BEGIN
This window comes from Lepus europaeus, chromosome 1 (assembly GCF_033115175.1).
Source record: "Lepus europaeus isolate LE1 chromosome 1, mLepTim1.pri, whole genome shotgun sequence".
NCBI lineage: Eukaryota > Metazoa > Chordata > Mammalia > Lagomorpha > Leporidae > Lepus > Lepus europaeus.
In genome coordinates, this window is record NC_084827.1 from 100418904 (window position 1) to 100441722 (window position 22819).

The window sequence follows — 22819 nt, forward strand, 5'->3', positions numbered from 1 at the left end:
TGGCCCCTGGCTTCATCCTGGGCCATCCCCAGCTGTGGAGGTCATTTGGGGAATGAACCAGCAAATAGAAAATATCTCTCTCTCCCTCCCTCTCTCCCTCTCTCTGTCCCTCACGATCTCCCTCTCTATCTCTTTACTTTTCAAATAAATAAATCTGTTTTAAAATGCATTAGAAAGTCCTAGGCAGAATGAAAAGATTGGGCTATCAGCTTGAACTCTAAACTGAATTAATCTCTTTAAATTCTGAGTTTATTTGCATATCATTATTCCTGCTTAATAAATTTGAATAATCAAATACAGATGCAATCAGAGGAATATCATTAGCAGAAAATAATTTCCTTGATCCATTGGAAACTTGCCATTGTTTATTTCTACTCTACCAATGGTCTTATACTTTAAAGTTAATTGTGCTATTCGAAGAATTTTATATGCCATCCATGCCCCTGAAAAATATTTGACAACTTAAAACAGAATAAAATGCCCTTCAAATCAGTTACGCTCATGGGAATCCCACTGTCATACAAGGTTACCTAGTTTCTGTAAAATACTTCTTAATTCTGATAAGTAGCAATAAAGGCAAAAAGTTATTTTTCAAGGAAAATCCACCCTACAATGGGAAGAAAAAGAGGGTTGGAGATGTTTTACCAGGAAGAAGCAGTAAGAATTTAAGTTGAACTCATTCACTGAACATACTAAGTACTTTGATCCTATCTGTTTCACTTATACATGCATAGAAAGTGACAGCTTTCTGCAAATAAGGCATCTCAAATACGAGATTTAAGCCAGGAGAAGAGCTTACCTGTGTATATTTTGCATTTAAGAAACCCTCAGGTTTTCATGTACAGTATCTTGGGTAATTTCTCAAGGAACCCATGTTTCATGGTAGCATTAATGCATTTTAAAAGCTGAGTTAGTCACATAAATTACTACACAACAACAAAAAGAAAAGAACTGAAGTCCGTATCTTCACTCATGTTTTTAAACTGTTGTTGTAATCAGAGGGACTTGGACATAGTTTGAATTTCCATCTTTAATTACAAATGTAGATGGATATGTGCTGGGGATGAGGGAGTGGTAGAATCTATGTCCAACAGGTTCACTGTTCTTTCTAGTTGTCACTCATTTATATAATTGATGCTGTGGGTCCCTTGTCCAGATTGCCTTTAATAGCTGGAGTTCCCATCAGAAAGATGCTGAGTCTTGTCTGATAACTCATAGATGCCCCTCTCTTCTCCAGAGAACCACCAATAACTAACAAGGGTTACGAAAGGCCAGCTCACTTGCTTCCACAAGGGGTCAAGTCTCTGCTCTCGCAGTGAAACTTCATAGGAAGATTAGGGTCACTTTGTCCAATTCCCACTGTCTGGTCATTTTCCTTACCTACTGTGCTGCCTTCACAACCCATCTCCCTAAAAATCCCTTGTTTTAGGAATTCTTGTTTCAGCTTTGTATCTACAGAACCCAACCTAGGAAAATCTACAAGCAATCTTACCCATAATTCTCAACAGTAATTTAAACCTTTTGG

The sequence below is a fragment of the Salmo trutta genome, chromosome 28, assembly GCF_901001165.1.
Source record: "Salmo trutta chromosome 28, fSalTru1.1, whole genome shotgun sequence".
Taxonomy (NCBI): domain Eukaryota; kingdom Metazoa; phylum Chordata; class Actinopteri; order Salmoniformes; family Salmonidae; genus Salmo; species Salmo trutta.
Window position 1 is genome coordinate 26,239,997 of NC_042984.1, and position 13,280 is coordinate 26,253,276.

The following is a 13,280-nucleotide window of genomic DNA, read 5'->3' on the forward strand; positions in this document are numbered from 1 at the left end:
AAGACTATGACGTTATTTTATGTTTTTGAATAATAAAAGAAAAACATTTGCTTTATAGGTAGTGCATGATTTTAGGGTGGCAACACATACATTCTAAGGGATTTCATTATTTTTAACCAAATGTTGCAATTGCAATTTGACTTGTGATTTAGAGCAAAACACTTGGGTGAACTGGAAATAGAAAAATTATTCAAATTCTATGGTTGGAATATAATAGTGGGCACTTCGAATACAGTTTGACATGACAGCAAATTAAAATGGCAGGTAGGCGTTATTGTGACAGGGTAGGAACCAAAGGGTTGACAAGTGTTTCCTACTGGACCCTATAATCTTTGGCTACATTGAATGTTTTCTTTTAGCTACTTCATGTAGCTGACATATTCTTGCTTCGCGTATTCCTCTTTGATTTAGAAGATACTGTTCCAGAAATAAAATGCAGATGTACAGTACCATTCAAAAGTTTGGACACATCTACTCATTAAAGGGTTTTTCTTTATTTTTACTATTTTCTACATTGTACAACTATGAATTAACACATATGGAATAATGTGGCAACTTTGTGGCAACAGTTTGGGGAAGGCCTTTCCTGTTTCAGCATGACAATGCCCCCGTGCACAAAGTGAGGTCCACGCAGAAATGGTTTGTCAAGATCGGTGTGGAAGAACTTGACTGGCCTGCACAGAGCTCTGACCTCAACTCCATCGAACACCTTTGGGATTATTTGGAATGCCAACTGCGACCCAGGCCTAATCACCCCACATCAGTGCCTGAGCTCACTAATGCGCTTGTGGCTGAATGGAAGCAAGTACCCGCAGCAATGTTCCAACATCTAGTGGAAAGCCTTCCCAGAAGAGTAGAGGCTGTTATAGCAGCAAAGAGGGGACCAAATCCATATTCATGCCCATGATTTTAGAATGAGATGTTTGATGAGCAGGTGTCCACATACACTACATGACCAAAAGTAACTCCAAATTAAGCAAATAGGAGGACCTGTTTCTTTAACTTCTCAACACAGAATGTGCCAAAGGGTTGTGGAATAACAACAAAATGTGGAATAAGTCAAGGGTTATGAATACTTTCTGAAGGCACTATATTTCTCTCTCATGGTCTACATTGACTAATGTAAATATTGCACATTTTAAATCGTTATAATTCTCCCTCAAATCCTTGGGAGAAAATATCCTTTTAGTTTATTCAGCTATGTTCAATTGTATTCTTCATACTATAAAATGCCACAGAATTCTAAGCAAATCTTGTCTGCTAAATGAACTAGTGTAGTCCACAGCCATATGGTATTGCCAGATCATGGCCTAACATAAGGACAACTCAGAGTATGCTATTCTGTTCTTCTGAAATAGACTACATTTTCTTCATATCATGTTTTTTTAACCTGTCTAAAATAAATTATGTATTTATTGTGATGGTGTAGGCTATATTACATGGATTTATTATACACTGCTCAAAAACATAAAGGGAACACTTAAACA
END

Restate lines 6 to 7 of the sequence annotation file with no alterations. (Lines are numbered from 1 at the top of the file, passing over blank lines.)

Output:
TGGCCCCTGGCTTCATCCTGGGCCATCCCCAGCTGTGGAGGTCATTTGGGGAATGAACCAGCAAATAGAAAATATCTCTCTCTCCCTCCCTCTCTCCCTCTCTCTGTCCCTCACGATCTCCCTCTCTATCTCTTTACTTTTCAAATAAATAAATCTGTTTTAAAATGCATTAGAAAGTCCTAGGCAGAATGAAAAGATTGGGCTATCAGCTTGAACTCTAAACTGAATTAATCTCTTTAAATTCTGAGTTTATTTGCATATCATTATTCCTGCTTAATAAATTTGAATAATCAAATACAGATGCAATCAGAGGAATATCATTAGCAGAAAATAATTTCCTTGATCCATTGGAAACTTGCCATTGTTTATTTCTACTCTACCAATGGTCTTATACTTTAAAGTTAATTGTGCTATTCGAAGAATTTTATATGCCATCCATGCCCCTGAAAAATATTTGACAACTTAAAACAGAATAAAATGCCCTTCAAATCAGTTACGCTCATGGGAATCCCACTGTCATACAAGGTTACCTAGTTTCTGTAAAATACTTCTTAATTCTGATAAGTAGCAATAAAGGCAAAAAGTTATTTTTCAAGGAAAATCCACCCTACAATGGGAAGAAAAAGAGGGTTGGAGATGTTTTACCAGGAAGAAGCAGTAAGAATTTAAGTTGAACTCATTCACTGAACATACTAAGTACTTTGATCCTATCTGTTTCACTTATACATGCATAGAAAGTGACAGCTTTCTGCAAATAAGGCATCTCAAATACGAGATTTAAGCCAGGAGAAGAGCTTACCTGTGTATATTTTGCATTTAAGAAACCCTCAGGTTTTCATGTACAGTATCTTGGGTAATTTCTCAAGGAACCCATGTTTCATGGTAGCATTAATGCATTTTAAAAGCTGAGTTAGTCACATAAATTACTACACAACAACAAAAAGAAAAGAACTGAAGTCCGTATCTTCACTCATGTTTTTAAACTGTTGTTGTAATCAGAGGGACTTGGACATAGTTTGAATTTCCATCTTTAATTACAAATGTAGATGGATATGTGCTGGGGATGAGGGAGTGGTAGAATCTATGTCCAACAGGTTCACTGTTCTTTCTAGTTGTCACTCATTTATATAATTGATGCTGTGGGTCCCTTGTCCAGATTGCCTTTAATAGCTGGAGTTCCCATCAGAAAGATGCTGAGTCTTGTCTGATAACTCATAGATGCCCCTCTCTTCTCCAGAGAACCACCAATAACTAACAAGGGTTACGAAAGGCCAGCTCACTTGCTTCCACAAGGGGTCAAGTCTCTGCTCTCGCAGTGAAACTTCATAGGAAGATTAGGGTCACTTTGTCCAATTCCCACTGTCTGGTCATTTTCCTTACCTACTGTGCTGCCTTCACAACCCATCTCCCTAAAAATCCCTTGTTTTAGGAATTCTTGTTTCAGCTTTGTATCTACAGAACCCAACCTAGGAAAATCTACAAGCAATCTTACCCATAATTCTCAACAGTAATTTAAACCTTTTGG

The sequence below is a fragment of the Salmo trutta genome, chromosome 28, assembly GCF_901001165.1.